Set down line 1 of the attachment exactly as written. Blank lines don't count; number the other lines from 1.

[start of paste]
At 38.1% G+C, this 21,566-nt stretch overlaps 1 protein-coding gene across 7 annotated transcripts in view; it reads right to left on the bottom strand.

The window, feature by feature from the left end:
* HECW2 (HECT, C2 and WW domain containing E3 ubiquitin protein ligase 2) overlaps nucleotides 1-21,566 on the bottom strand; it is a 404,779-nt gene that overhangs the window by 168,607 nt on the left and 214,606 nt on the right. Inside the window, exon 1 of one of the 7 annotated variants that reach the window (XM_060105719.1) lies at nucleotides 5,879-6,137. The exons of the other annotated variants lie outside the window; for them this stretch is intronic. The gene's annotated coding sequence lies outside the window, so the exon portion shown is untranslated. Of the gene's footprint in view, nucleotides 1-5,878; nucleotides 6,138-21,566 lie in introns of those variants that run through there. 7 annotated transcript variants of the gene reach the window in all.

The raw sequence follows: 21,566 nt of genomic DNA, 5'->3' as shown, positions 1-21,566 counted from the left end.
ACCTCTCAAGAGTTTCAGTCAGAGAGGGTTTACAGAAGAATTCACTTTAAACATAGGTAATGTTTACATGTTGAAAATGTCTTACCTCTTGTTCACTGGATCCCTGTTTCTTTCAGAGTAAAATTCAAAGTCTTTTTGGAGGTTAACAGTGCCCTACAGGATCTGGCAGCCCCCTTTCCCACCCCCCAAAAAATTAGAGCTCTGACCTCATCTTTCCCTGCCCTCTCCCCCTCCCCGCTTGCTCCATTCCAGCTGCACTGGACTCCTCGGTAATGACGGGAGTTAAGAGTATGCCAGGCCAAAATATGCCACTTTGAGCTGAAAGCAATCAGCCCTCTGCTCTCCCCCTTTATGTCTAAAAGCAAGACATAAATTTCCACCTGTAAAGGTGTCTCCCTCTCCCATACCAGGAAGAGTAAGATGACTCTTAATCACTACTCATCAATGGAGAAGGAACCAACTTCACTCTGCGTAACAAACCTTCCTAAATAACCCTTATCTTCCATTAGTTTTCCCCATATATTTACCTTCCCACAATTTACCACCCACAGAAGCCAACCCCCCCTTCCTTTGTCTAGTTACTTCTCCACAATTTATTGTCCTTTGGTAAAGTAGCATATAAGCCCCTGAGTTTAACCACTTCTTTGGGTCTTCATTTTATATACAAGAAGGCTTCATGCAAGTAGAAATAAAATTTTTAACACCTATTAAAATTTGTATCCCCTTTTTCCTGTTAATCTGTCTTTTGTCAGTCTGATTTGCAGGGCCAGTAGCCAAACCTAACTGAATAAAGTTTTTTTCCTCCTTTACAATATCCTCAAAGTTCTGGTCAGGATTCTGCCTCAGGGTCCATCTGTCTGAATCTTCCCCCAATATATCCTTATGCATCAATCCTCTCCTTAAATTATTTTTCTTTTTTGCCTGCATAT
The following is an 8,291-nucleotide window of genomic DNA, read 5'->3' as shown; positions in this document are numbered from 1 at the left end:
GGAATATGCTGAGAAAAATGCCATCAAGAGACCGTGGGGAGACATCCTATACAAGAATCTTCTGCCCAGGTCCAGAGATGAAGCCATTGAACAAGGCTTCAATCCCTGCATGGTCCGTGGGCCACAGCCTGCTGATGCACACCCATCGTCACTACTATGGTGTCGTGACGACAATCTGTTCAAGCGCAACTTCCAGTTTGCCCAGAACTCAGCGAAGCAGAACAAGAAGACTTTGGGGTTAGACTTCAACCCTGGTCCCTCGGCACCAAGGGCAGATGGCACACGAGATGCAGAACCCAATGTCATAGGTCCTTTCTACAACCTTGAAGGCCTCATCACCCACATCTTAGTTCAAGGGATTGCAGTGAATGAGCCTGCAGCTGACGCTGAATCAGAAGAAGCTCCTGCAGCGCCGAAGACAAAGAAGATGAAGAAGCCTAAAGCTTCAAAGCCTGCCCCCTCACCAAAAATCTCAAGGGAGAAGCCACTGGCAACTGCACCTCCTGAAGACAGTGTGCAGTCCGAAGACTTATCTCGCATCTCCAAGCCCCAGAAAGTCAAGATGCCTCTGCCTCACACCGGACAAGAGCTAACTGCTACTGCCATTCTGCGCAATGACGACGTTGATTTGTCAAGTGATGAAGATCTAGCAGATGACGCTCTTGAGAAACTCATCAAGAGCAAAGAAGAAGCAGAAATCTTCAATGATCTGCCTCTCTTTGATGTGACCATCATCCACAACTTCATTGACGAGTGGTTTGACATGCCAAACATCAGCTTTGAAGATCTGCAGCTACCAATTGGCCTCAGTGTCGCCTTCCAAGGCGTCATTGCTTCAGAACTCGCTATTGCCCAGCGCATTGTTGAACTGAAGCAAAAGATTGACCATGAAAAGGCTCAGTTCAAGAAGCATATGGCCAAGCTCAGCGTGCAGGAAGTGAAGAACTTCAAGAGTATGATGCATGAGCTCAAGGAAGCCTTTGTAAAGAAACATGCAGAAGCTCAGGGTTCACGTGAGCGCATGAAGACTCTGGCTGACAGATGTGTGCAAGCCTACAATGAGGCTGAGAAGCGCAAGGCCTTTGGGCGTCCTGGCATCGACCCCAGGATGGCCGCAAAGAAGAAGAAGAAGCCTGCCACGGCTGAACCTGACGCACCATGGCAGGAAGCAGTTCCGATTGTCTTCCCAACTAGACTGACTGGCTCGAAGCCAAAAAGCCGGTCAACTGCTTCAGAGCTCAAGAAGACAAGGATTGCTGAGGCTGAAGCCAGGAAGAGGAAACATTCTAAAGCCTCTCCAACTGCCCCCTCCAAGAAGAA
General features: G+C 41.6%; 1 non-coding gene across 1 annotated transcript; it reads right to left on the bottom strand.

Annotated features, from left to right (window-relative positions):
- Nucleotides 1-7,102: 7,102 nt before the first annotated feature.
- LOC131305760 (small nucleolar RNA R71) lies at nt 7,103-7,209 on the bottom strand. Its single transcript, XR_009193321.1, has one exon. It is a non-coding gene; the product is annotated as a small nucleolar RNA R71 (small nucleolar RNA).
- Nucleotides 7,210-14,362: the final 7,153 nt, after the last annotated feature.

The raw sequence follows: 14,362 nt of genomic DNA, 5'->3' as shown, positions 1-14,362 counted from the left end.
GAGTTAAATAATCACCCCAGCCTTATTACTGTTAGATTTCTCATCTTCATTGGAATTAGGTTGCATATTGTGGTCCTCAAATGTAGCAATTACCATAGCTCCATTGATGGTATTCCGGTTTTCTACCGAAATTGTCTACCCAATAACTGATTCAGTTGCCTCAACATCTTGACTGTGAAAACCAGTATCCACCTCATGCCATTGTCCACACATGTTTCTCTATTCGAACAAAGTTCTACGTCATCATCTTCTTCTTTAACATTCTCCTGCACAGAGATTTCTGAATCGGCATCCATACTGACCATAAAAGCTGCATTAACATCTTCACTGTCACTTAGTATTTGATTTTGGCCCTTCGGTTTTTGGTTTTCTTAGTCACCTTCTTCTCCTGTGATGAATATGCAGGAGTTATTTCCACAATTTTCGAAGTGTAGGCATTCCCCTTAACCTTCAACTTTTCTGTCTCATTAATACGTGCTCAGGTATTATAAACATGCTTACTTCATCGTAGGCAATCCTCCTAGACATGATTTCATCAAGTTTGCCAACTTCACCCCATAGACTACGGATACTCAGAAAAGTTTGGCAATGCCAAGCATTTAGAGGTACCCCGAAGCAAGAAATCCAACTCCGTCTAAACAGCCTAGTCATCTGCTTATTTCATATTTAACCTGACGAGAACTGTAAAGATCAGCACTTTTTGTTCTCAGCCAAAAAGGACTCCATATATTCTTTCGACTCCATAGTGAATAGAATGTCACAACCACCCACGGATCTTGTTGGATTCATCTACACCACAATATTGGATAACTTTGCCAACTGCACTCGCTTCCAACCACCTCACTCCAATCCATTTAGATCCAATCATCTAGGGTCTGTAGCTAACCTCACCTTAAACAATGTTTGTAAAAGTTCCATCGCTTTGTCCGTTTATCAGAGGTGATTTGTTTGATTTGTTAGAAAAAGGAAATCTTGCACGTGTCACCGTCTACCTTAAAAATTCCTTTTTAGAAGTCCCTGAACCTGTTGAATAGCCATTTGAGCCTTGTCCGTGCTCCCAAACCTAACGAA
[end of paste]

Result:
At 38.1% G+C, this 21,566-nt stretch overlaps 1 protein-coding gene across 7 annotated transcripts in view; it reads right to left on the bottom strand.